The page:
This isn’t the only time that the Air Force went after Keyhoe. A scientist in Australia, Harry Turner, produced a report that suggested there was something extremely strange going on Down Under and he believed it to be alien in nature. In his report, he quoted Major Donald Keyhoe, who, in his book Aliens from Space, had suggested that he, Keyhoe, was working from official and classified documents not to mention discussions with those in high places who had some of the inside information. Keyhoe was drawing his conclusions on what he had seen and what he had learned from various officials and Turner was basing his report on many of the claims made by Keyhoe.
The Royal Australian Air Force queried their counterparts in the USAF, asking about Keyhoe and his claim of access to important but classified documents and his access to important and high-ranking officials in the US government. The USAF response was that Keyhoe didn’t have the access to classified information he claimed, the documents from which he quoted did not exist, and his access to these important people was limited. He had exaggerated the information for the financial gain of a successful book. Keyhoe and his information were not to be trusted. The RAAF, believing they had received the straight information from the USAF, rejected Turner’s report because of the negative comments about it and ignored, as best they could, UFO sightings reported inside Australia.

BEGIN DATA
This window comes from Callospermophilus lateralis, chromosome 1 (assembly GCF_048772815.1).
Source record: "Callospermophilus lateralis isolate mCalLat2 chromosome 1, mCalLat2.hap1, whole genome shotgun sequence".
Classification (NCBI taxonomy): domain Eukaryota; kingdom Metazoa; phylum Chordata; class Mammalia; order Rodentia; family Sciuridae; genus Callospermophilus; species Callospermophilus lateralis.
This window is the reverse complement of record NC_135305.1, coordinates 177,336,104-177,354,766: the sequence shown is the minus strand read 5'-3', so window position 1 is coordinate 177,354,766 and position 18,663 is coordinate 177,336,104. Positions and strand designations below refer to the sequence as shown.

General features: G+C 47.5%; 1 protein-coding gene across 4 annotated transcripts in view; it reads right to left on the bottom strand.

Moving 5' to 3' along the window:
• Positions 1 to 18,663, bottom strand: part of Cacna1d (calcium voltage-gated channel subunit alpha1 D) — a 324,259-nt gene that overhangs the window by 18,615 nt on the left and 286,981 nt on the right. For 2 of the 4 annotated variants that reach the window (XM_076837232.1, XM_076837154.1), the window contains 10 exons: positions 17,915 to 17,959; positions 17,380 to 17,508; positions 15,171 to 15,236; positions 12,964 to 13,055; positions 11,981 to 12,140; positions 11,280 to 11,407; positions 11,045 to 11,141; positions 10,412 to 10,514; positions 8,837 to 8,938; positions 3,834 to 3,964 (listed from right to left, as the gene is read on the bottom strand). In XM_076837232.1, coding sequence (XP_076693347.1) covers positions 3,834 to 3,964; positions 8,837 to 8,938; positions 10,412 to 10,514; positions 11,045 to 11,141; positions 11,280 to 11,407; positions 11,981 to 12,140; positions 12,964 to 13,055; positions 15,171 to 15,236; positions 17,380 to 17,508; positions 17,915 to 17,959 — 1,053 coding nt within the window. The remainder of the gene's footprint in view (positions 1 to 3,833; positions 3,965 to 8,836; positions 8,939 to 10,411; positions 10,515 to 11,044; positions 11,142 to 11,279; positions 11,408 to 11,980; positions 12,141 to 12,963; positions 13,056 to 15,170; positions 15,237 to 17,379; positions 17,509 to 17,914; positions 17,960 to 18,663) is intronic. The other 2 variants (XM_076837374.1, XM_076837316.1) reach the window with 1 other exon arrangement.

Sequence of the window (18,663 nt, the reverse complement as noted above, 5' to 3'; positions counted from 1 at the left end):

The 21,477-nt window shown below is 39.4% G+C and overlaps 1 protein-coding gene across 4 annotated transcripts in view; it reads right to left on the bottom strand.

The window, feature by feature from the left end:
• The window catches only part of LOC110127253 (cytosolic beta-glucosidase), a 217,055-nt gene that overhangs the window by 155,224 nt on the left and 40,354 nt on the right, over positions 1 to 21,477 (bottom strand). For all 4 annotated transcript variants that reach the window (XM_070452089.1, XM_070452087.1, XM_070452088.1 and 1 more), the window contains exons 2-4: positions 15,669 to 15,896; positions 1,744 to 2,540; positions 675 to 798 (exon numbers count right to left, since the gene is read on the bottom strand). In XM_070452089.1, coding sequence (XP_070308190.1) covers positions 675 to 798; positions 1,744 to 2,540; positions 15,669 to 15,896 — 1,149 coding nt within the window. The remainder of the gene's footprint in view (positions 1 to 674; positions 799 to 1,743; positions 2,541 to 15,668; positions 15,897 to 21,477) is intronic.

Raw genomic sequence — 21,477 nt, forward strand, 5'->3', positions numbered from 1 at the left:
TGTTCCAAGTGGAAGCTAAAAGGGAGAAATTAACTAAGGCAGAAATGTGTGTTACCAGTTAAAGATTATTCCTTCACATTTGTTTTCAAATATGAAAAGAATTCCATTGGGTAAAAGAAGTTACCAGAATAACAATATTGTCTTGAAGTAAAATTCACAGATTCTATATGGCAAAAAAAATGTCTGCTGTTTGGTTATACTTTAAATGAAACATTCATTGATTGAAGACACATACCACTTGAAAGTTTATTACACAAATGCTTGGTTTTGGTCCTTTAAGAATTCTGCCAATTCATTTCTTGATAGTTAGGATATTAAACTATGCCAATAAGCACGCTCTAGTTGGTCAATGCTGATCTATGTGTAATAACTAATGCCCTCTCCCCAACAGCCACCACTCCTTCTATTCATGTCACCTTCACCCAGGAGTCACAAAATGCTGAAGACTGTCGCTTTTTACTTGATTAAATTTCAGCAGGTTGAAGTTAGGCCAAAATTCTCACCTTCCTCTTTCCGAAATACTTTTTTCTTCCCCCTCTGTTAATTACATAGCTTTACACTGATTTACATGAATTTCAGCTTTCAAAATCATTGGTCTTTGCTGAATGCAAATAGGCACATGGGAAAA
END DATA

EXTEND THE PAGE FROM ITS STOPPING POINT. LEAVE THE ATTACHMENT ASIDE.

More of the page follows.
The truth was that Keyhoe had not been overly exaggerating and the documents he claimed he had seen or used as reference did exist saying much of what he said they did. While Keyhoe might have engaged in some hyperbole, or slanted his take toward his bias, the USAF did the same thing in their attempts to discredit him. It turns out that Keyhoe was closer to the truth than the Air Force was which is sad state of affairs but also tells us something about the climate of the time.
And finally, though I don’t mean to keep harping on the November 1957 sightings, these cases offer some of the most compelling evidence of Air Force duplicity and showed that when they couldn’t find anything else, they attacked the witnesses themselves. The James Stokes sighting is a case on point. Everyone around him suggested he was an engineer. Even his bosses in the Air Force at Alamogordo referred to him as an engineer. But the Air Force couldn’t find a college degree and labeled him as a mere technician. That Stokes worked as an engineer and was called that by others in the Air Force made no difference. In the press, the Air Force investigators made it clear that Stokes couldn’t be trusted because he had been disingenuous in describing himself, or, at least that was the situation according to the Air Force.
The point here is that we just can’t take anything for granted when we look at the UFO files created by the Air Force. We can see that they were less than candid, and while it might be said, based on what I’ve presented here that this was limited to 1957, the truth is there are other examples scattered throughout the files, up to and including the letter that Lieutenant Colonel Robert Hippler to the Condon Committee explaining what the Air Force expected for their half a million bucks. I’ve explored that in earlier posts here.
Or, to put a point on it, everything the Air Force claimed should be verified because we have found the errors in their files. Some of those errors were simple mistakes, some of them born of incompetence, and more than a few were lies designed to hide the truth.